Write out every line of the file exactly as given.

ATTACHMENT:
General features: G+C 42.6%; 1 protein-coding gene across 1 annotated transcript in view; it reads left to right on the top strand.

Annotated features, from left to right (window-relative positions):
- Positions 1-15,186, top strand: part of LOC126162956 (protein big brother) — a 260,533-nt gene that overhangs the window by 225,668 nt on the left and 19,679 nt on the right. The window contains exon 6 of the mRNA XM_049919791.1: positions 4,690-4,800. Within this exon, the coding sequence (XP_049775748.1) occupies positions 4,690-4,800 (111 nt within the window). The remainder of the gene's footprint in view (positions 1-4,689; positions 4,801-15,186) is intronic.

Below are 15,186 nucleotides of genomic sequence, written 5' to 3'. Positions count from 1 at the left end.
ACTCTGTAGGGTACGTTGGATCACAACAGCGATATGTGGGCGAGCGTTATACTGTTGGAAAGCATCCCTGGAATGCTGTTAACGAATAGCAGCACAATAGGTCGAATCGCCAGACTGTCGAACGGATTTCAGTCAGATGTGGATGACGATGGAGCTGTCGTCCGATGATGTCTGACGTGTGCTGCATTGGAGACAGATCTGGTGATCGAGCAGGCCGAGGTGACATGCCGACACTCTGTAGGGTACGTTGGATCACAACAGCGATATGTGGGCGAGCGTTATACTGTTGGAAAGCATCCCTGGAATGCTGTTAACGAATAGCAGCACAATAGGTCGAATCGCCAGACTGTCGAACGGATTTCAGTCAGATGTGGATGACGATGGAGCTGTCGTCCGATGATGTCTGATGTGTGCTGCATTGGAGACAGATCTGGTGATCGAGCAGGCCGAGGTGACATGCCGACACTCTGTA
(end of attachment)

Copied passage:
General features: G+C 42.6%; 1 protein-coding gene across 1 annotated transcript in view; it reads left to right on the top strand.

Annotated features, from left to right (window-relative positions):
- Positions 1-15,186, top strand: part of LOC126162956 (protein big brother) — a 260,533-nt gene that overhangs the window by 225,668 nt on the left and 19,679 nt on the right. The window contains exon 6 of the mRNA XM_049919791.1: positions 4,690-4,800. Within this exon, the coding sequence (XP_049775748.1) occupies positions 4,690-4,800 (111 nt within the window). The remainder of the gene's footprint in view (positions 1-4,689; positions 4,801-15,186) is intronic.

Below are 15,186 nucleotides of genomic sequence, written 5' to 3'. Positions count from 1 at the left end.
ACTCTGTAGGGTACGTTGGATCACAACAGCGATATGTGGGCGAGCGTTATACTGTTGGAAAGCATCCCTGGAATGCTGTTAACGAATAGCAGCACAATAGGTCGAATCGCCAGACTGTCGAACGGATTTCAGTCAGATGTGGATGACGATGGAGCTGTCGTCCGATGATGTCTGACGTGTGCTGCATTGGAGACAGATCTGGTGATCGAGCAGGCCGAGGTGACATGCCGACACTCTGTAGGGTACGTTGGATCACAACAGCGATATGTGGGCGAGCGTTATACTGTTGGAAAGCATCCCTGGAATGCTGTTAACGAATAGCAGCACAATAGGTCGAATCGCCAGACTGTCGAACGGATTTCAGTCAGATGTGGATGACGATGGAGCTGTCGTCCGATGATGTCTGATGTGTGCTGCATTGGAGACAGATCTGGTGATCGAGCAGGCCGAGGTGACATGCCGACACTCTGTA